|Photo Credit – Alex Dunn – September 2012 – Florida Sky|
We talked about self criticism in my writing class this past week. It seems that often we are harder on ourselves and our writing efforts because somewhere back in our memory, we carry the scars of a voice that told us our work wasn’t any good, or perhaps the voice said we weren’t good enough at writing to justify our desire to write. I’m often aware of the power of the negative to shape our perceptions of who we are and what we can accomplish.
Writers readily acknowledge that almost anything you do in writing can be improved, and most agree revision is writing and writing is revision, but the reality is that no critic can cause you so much doubt about your ability as your inner critic. And that inner critic comes from your experiences with others who judged too soon and too harshly.
Sometimes these negative inner voices might say, “You’re not a Real Writer because you: can’t spell well, have poor handwriting, have not been published, don’t have an MFA, don’t write every day, are too old, or too young to have any thing important to say.” These are some of the kinds of negative messages that float in the background for people who have aspired to write. If you want to write, you’ll learn to ignore this back ground chatter.
Often these voices came from our childhood and continue to shape our attitudes as adults, perhaps leaving the adult – as one person in a writing class I was in over the summer, described it – “feeling so incompetent and self critical it’s hard to write anything more complex than a grocery list.” So this kind of thing shapes the inner critic and prevents the full growth of a mature writer, if that negative inner voice is not ignored.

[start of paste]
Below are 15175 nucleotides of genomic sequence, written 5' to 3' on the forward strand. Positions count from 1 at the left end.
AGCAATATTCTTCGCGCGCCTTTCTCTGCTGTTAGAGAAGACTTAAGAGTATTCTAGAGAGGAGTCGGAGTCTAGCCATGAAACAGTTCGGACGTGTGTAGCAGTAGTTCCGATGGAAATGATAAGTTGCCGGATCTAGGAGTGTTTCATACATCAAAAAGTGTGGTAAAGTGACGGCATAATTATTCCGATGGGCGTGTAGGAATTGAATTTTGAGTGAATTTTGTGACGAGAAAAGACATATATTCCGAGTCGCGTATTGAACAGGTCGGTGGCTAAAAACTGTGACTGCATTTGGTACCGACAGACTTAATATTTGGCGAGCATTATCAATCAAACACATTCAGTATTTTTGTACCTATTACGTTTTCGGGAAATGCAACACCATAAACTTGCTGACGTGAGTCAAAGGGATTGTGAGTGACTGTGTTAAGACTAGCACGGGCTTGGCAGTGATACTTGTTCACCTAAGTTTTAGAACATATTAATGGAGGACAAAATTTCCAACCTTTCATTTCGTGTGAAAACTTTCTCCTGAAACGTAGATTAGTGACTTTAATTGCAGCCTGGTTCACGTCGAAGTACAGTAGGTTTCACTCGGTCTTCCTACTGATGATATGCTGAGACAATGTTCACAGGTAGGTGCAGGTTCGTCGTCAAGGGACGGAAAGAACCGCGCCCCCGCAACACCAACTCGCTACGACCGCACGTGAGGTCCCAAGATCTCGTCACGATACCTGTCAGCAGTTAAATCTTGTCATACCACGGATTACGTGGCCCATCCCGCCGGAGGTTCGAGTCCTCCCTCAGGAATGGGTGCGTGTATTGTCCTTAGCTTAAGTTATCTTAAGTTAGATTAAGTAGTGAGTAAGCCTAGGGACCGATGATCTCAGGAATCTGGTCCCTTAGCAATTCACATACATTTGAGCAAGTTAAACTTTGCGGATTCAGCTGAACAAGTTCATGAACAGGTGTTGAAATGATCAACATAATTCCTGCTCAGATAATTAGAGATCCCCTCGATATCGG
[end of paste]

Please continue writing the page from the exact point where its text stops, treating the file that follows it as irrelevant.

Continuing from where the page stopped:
|Photo Credit – Jan Bowman – May 2012|
Now let’s be clear. I’m not suggesting that all self criticism of writing is a bad thing. What I am suggesting is that if we would write – we need to be able to sort through those voices from the past whose criticism is based on attacking the confidence of our inner writer and ignores the truth that all writers will write better with practice, patience and persistent attempts to learn how to write. Learning how to write is an ongoing process. Writers should be open to growth and new insights and the amazing possibilities available to them every time they put words on a page.
“If you have a motto as a writer, it might be, ‘In my heart I trust.'” —Richard Goodman, The Soul of Creative Writing. He also observed, “No critic who ever lived will cause you as much doubt or anguish about your writing as yourself.”
Jan Bowman’s work has appeared in Roanoke Review, Big Muddy, Broadkill Review, Trajectory, Third Wednesday, Minimus, Buffalo Spree (97), Folio, The Potomac Review, Musings, Potato Eyes, and others. She won the 2012 Roanoke Review Prize for Fiction. Her stories have been nominated for a Pushcart Prize, Best American Short Stories and a story was a finalist in the “So To Speak” Fiction Contest. She is working on two collections of short stories and currently shopping for a publisher for a completed story collection. She has nonfiction work pending publication in Spring 2013 Issues of Trajectory and Pen-in-Hand. She writes a weekly blog of “Reflections” on the writing life and posts regular interviews with writers and publishers. Learn more at:
Website – www.janbowmanwriter.com
Blogsite – http://janbowmanwriter.blogspot.com